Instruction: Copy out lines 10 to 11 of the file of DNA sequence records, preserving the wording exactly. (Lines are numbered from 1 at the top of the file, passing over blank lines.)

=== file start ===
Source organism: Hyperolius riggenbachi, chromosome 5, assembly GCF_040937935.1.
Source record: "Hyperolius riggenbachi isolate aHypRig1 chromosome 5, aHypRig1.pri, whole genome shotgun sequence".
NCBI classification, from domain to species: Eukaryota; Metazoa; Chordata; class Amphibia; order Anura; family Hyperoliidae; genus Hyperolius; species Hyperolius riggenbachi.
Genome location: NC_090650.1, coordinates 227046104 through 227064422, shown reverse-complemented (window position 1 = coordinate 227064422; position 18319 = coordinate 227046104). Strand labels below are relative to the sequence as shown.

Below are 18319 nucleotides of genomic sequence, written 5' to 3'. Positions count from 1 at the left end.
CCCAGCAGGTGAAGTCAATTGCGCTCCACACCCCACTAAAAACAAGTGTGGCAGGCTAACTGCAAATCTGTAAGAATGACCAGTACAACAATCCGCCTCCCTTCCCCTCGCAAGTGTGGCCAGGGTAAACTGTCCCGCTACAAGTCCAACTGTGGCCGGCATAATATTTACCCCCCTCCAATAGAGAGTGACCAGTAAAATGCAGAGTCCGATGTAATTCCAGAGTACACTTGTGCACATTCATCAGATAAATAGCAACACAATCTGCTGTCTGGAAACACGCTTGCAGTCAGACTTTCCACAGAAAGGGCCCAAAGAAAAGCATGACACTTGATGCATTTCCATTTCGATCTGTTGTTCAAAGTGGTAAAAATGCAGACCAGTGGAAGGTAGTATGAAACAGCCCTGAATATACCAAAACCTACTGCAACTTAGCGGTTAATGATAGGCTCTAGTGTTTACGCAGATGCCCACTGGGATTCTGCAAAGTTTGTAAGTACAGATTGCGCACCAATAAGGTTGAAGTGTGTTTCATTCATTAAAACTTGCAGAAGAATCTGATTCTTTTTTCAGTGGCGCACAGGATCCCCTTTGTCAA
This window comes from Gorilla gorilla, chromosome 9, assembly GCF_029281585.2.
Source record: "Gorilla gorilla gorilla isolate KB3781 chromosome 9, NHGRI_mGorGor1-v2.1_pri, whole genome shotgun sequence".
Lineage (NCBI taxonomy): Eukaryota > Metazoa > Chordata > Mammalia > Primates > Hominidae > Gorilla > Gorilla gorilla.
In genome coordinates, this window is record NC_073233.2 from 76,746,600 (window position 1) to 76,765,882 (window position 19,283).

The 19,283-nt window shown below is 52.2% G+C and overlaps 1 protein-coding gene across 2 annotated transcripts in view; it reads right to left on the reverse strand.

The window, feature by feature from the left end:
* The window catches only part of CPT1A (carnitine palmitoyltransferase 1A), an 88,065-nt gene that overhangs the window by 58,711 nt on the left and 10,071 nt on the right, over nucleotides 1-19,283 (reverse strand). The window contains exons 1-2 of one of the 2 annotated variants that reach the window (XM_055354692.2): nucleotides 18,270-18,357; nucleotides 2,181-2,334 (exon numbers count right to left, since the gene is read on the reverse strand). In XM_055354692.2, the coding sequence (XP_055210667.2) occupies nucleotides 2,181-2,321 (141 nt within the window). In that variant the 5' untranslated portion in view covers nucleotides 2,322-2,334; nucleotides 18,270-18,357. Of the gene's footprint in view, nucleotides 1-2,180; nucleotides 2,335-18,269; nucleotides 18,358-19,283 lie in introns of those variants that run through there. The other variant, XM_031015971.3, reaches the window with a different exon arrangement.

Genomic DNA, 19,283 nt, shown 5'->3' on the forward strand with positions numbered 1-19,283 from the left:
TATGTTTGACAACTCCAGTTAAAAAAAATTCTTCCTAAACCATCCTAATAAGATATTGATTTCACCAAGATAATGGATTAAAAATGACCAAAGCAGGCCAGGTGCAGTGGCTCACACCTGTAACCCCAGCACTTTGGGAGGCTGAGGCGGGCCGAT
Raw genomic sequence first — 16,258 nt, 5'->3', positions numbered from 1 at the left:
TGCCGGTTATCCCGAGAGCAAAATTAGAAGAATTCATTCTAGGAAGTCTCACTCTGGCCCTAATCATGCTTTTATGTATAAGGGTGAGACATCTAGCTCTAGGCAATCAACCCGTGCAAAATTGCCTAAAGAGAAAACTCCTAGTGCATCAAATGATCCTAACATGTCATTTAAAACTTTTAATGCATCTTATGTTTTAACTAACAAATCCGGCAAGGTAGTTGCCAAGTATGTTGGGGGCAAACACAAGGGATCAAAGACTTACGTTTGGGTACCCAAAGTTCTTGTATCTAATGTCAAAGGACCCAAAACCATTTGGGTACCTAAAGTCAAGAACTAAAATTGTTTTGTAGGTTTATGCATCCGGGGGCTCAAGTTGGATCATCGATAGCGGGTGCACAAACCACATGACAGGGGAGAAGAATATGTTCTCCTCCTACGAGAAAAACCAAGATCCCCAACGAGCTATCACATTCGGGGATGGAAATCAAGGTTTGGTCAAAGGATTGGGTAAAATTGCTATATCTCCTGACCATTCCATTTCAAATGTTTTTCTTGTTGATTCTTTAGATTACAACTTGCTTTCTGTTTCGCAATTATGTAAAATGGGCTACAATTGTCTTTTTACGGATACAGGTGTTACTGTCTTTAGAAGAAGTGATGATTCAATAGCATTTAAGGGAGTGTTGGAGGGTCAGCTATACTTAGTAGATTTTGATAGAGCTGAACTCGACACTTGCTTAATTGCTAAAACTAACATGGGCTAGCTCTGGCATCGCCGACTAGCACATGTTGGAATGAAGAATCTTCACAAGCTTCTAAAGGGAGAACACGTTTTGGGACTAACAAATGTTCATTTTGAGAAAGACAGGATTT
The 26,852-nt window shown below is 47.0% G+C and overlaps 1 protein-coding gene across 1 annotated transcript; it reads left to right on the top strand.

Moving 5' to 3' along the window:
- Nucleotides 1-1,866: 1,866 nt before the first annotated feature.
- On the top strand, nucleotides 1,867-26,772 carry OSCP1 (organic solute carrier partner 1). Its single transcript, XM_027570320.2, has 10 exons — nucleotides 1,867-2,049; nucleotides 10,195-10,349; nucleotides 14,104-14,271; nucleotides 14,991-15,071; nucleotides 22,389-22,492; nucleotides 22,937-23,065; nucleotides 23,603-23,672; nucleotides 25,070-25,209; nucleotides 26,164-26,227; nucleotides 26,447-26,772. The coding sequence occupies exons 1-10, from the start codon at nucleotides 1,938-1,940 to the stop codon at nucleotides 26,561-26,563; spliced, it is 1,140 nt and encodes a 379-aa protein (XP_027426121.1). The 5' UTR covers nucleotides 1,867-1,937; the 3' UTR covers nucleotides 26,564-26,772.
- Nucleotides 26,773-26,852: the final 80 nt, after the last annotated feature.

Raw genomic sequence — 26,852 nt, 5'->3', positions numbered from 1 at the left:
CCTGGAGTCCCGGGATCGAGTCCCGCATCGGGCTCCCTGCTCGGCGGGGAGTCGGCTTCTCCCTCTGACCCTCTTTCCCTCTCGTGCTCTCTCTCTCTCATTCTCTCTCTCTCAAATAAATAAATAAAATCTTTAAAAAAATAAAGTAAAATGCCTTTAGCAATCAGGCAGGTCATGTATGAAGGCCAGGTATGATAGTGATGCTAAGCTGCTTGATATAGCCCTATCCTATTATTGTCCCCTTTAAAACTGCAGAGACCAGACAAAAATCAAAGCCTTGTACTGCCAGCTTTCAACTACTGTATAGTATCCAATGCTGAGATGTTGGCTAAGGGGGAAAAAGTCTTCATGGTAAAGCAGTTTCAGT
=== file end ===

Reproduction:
In genome coordinates, this window is record NC_073233.2 from 76,746,600 (window position 1) to 76,765,882 (window position 19,283).

The 19,283-nt window shown below is 52.2% G+C and overlaps 1 protein-coding gene across 2 annotated transcripts in view; it reads right to left on the reverse strand.